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Slydude
06-12-2014, 11:22 AM
Apologies to my fellow mods. If this is in the wrong place I'll move it.

I'm starting a photo project which collects photos from family members, edits them if necessary, then puts them into a final formal (probably slideshow). There will be several of these with the initial photos mostly the same and then diverging as the timeline moves forward. For now they would be played back on digital photo frames / dvd though I am open to other suggestions.

Given the nature of the project I thought I would ask for some input on the following issues:

1. For photos that need to be scanned can someone suggest an appropriate resolution. I was thinking the final projects would be similar to high definition TV. The scans might need to be at a different resolution though for use in other undetermined projects.

2. Some files such as photos on smartphones can be sent by e-mail but I was thinking of using an online area for scanned files to be uploaded to. In the old days I would have set up a public folder in MobileMe and sent them an appropriate link. What's the best alternative? SkyDrive?

Obviously the users will be using multiple platforms and probably have varying degrees of familiarity with tech. Thoughts anyone?

MYmacROX
06-12-2014, 02:25 PM
Not sure about the scanning resolution. But, for photo sharing, you could set up an iCloud folder in iPhoto and send invites to everyone that will be contributing photos and then they can just add to the folder that way. That's one suggestion, I'm sure there are other methods.

chscag
06-12-2014, 03:36 PM
Scanning of photos is going to vary especially if some of them are very old. The quality of a scanned photo will be degraded if the photo was taken at a low resolution to begin with. If possible, advise those folks who are sending scanned photos to use a commercial scanning service if one is available. I believe Staples, Office Depot, and local UPS stores offer that service at a reasonable fee.

As far as setting up a public folder, you can do that with SkyDrive, DropBox, and others that offer free storage. Just be careful not to go over the amount of free space that is offered.

Slydude
06-12-2014, 05:01 PM
Thanks guys. I was thinking about SkyDrive as an option. Ideally AI would like to set things so that one family member cannot accidentally delete something from the folder.

I was not sure it has a little more capacity than DropBox though I don't see that as a major issue. My plan is to grab the photos probably within 24 hours of the upload. That way there won't be gobs of pictures sitting there.

I went into iCloud earlier this morning with the thought of setting up an alias account so it would be easy to differentiate those files from all the junk that comes into my normal iCloud account. For some reason I could click on Preferences but then not select any of the tabs to make changes.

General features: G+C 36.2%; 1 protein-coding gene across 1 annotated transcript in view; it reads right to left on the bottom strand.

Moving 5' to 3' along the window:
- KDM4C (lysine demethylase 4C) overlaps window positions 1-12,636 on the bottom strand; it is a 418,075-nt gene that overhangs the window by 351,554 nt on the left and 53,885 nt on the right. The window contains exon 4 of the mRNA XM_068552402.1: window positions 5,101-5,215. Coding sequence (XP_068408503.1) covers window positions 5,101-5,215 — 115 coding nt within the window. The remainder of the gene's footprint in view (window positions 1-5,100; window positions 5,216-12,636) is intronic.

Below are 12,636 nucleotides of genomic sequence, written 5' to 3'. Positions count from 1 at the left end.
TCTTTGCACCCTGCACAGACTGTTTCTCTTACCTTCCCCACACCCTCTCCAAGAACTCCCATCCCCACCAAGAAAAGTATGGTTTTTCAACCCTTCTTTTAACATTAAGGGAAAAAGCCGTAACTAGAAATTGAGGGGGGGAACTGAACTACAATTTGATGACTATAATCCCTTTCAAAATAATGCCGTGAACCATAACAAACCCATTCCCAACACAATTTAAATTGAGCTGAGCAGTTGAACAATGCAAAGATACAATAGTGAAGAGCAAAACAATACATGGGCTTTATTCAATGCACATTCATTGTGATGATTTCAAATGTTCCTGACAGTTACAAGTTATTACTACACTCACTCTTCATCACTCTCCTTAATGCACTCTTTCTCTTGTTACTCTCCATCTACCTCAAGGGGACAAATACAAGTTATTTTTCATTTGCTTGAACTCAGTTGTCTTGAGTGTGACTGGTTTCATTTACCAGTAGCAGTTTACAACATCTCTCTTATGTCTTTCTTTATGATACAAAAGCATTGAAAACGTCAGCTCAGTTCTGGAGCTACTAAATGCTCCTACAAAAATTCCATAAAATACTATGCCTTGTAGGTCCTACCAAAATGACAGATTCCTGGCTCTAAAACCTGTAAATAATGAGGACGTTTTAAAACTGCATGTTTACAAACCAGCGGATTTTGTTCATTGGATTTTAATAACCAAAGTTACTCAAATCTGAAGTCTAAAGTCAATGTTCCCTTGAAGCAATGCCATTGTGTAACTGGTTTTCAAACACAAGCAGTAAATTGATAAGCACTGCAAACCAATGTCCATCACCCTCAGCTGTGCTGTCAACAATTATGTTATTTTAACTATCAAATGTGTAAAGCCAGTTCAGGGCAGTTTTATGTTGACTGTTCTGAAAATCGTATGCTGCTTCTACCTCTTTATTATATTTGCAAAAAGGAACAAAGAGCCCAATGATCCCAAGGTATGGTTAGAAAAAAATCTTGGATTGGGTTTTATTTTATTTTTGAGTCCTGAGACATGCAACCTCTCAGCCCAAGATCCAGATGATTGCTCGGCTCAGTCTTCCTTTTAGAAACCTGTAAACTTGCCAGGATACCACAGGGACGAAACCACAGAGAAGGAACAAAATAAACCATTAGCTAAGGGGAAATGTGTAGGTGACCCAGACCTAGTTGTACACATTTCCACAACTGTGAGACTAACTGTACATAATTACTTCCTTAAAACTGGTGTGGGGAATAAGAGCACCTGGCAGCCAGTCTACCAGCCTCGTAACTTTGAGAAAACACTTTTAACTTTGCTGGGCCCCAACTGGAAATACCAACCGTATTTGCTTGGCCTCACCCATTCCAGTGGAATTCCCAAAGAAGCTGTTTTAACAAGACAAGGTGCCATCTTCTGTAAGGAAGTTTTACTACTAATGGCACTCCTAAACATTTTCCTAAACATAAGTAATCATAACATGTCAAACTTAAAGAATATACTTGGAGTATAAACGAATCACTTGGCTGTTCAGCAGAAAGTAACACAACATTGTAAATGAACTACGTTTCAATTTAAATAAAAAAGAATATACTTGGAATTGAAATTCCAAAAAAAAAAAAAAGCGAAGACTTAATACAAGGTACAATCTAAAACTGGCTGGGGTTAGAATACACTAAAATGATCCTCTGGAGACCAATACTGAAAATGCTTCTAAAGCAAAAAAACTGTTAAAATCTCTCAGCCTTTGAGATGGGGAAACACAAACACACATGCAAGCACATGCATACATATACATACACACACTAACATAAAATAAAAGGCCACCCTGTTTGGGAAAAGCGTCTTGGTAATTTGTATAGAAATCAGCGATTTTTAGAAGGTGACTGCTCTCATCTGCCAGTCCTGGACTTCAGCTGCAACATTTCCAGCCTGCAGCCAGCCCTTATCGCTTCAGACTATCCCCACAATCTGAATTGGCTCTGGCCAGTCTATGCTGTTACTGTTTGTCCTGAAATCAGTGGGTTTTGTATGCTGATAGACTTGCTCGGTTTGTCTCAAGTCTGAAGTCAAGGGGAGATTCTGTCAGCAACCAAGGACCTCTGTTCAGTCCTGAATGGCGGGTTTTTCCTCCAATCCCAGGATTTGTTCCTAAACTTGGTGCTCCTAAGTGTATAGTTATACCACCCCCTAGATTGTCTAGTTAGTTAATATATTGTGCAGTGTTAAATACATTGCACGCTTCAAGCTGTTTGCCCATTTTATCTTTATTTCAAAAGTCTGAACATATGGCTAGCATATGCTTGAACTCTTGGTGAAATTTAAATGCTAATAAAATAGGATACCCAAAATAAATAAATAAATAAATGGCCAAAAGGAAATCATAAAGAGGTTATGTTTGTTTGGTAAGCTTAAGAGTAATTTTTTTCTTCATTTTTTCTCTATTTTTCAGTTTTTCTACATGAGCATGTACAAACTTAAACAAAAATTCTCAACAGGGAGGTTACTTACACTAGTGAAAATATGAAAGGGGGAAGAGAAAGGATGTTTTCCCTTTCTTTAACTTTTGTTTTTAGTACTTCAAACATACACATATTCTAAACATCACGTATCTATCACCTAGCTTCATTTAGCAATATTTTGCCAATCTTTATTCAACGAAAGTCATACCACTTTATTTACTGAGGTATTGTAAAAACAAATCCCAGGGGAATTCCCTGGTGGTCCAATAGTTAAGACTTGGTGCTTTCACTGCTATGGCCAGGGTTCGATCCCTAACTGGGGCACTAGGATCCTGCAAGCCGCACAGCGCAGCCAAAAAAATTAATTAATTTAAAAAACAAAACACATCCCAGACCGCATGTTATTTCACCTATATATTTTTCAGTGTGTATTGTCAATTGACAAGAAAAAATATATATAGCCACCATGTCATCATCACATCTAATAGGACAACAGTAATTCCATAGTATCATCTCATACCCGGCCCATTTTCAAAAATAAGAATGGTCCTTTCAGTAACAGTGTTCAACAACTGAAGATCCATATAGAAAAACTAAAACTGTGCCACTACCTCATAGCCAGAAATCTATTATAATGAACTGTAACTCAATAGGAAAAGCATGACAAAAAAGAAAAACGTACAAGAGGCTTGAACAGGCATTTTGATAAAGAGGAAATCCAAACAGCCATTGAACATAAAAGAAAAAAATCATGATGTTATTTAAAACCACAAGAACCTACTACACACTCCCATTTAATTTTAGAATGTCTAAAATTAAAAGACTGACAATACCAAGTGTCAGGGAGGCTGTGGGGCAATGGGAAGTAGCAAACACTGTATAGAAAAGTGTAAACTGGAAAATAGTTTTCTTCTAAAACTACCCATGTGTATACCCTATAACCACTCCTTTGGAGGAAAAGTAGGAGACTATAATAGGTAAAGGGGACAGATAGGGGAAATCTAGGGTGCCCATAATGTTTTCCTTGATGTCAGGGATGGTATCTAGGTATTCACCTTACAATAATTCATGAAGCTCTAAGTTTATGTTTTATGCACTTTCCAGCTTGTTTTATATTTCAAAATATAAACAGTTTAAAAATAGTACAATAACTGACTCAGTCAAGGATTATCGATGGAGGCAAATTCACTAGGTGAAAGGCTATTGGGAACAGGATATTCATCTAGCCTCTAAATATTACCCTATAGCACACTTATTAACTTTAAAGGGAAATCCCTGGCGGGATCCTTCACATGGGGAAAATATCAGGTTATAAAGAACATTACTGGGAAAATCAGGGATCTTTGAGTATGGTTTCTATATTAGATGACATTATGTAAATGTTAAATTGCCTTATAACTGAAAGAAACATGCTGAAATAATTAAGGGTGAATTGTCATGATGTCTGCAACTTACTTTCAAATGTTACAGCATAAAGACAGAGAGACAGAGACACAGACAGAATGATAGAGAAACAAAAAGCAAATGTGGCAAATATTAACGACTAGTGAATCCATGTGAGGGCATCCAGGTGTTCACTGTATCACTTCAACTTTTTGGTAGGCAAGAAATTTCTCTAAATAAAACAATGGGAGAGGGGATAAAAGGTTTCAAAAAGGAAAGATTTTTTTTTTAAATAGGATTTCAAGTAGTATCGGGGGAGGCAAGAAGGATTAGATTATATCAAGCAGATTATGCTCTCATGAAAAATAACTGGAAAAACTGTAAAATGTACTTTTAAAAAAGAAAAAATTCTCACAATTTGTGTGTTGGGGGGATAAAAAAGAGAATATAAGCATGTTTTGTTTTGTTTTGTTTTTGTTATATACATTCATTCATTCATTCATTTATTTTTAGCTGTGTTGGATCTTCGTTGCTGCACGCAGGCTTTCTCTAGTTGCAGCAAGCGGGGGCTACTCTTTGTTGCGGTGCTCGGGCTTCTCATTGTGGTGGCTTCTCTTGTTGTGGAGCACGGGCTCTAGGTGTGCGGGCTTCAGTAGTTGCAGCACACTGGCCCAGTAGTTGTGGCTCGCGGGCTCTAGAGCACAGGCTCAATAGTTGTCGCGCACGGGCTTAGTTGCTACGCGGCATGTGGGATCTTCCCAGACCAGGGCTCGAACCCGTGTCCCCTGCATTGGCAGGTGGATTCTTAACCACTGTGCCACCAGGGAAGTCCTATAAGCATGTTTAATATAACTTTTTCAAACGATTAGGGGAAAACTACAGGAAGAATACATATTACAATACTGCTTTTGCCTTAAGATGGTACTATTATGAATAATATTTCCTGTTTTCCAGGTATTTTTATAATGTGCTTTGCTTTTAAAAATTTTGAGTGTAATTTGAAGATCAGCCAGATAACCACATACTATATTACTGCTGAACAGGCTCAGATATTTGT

chas_m
06-13-2014, 05:01 AM
Copy.com has a great deal more capacity than SkyDrive for free: 15GB

(or 20GB if you use my referral link (https://copy.com?r=lQ6l1p))

Another option is Flickr. If your contributors aren't on Flickr and don't want to join (costs nothing), then the Copy option is best. If you have most or all of your contributors on Flickr, however, I can recommend starting a photo group that is limited to your contributors, and there's plenty of space for pictures.

TattooedMac
06-13-2014, 05:21 AM
As to scanning, I would think 300ppi would be a good start. If that scans the photo in good time, bump it up to 600ppi. The higher the better. Im always changing scans from the default of 72ppi to as high as I can go, for the best result.
You might have to play with it though, as in scan a 300ppi, and see what the size of the image is, because that could be a factor in your gathering of images too. so
size/ppi x time/image x size/image = Best solution :)

chas_m
06-15-2014, 12:50 AM
Agreed. If this is your one shot at scanning these family photos, scan them at as high a resolution as possible, save in a standard lossless format like TIFF, then store those. Convert copies to JPG and edit those as you need for this project. Standard-definition DVDs and TVs can't use any resolution beyond 720x480. HD (blu-ray) DVDs and TVs top out at 1920x1080, though now we're starting to see 4K emerging as a standard (4096x2160).

Slydude
06-15-2014, 03:13 AM
@TM thanks for that formula. I knew I had it here somewhere. I usually scan at 300. I made the mistake once of using an interpolated resolution of 1200 or 2400 on an 8 x 10 photo. The resulting tiff file was over 100 MB.

@chas_m Great minds think alike, That's what I was thinking. The last time I did something like this I kept the file in tiff format till I had all the editing was finished then saved as jpeg. When I tried saving the intermediate files as jpegs I got some compression artifacts. Might have been due to settings though,